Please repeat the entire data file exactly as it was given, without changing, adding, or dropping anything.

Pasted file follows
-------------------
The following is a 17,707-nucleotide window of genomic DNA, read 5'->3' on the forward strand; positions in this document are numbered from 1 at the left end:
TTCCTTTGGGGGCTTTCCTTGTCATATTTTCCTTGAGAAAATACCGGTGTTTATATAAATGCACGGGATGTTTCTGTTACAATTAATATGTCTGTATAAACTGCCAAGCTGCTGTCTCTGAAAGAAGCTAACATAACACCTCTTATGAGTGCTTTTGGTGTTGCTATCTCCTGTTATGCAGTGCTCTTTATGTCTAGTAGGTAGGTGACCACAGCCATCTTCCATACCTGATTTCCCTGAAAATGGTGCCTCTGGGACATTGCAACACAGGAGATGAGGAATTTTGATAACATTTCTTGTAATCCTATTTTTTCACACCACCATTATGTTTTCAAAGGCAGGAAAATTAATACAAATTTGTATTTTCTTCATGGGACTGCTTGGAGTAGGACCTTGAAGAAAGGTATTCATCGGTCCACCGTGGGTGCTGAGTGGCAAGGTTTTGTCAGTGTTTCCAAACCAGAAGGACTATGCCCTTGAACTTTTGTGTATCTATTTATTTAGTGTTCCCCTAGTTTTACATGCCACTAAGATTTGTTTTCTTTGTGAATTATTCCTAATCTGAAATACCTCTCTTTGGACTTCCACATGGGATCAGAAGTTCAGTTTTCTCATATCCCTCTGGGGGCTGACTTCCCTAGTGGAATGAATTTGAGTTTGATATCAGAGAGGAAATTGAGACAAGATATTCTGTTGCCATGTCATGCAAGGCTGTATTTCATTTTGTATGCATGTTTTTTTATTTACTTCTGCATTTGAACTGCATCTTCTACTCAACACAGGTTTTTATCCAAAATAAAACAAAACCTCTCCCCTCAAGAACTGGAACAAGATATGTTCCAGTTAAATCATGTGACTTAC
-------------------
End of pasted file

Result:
The following is a 17,707-nucleotide window of genomic DNA, read 5'->3' on the forward strand; positions in this document are numbered from 1 at the left end:
TTCCTTTGGGGGCTTTCCTTGTCATATTTTCCTTGAGAAAATACCGGTGTTTATATAAATGCACGGGATGTTTCTGTTACAATTAATATGTCTGTATAAACTGCCAAGCTGCTGTCTCTGAAAGAAGCTAACATAACACCTCTTATGAGTGCTTTTGGTGTTGCTATCTCCTGTTATGCAGTGCTCTTTATGTCTAGTAGGTAGGTGACCACAGCCATCTTCCATACCTGATTTCCCTGAAAATGGTGCCTCTGGGACATTGCAACACAGGAGATGAGGAATTTTGATAACATTTCTTGTAATCCTATTTTTTCACACCACCATTATGTTTTCAAAGGCAGGAAAATTAATACAAATTTGTATTTTCTTCATGGGACTGCTTGGAGTAGGACCTTGAAGAAAGGTATTCATCGGTCCACCGTGGGTGCTGAGTGGCAAGGTTTTGTCAGTGTTTCCAAACCAGAAGGACTATGCCCTTGAACTTTTGTGTATCTATTTATTTAGTGTTCCCCTAGTTTTACATGCCACTAAGATTTGTTTTCTTTGTGAATTATTCCTAATCTGAAATACCTCTCTTTGGACTTCCACATGGGATCAGAAGTTCAGTTTTCTCATATCCCTCTGGGGGCTGACTTCCCTAGTGGAATGAATTTGAGTTTGATATCAGAGAGGAAATTGAGACAAGATATTCTGTTGCCATGTCATGCAAGGCTGTATTTCATTTTGTATGCATGTTTTTTTATTTACTTCTGCATTTGAACTGCATCTTCTACTCAACACAGGTTTTTATCCAAAATAAAACAAAACCTCTCCCCTCAAGAACTGGAACAAGATATGTTCCAGTTAAATCATGTGACTTAC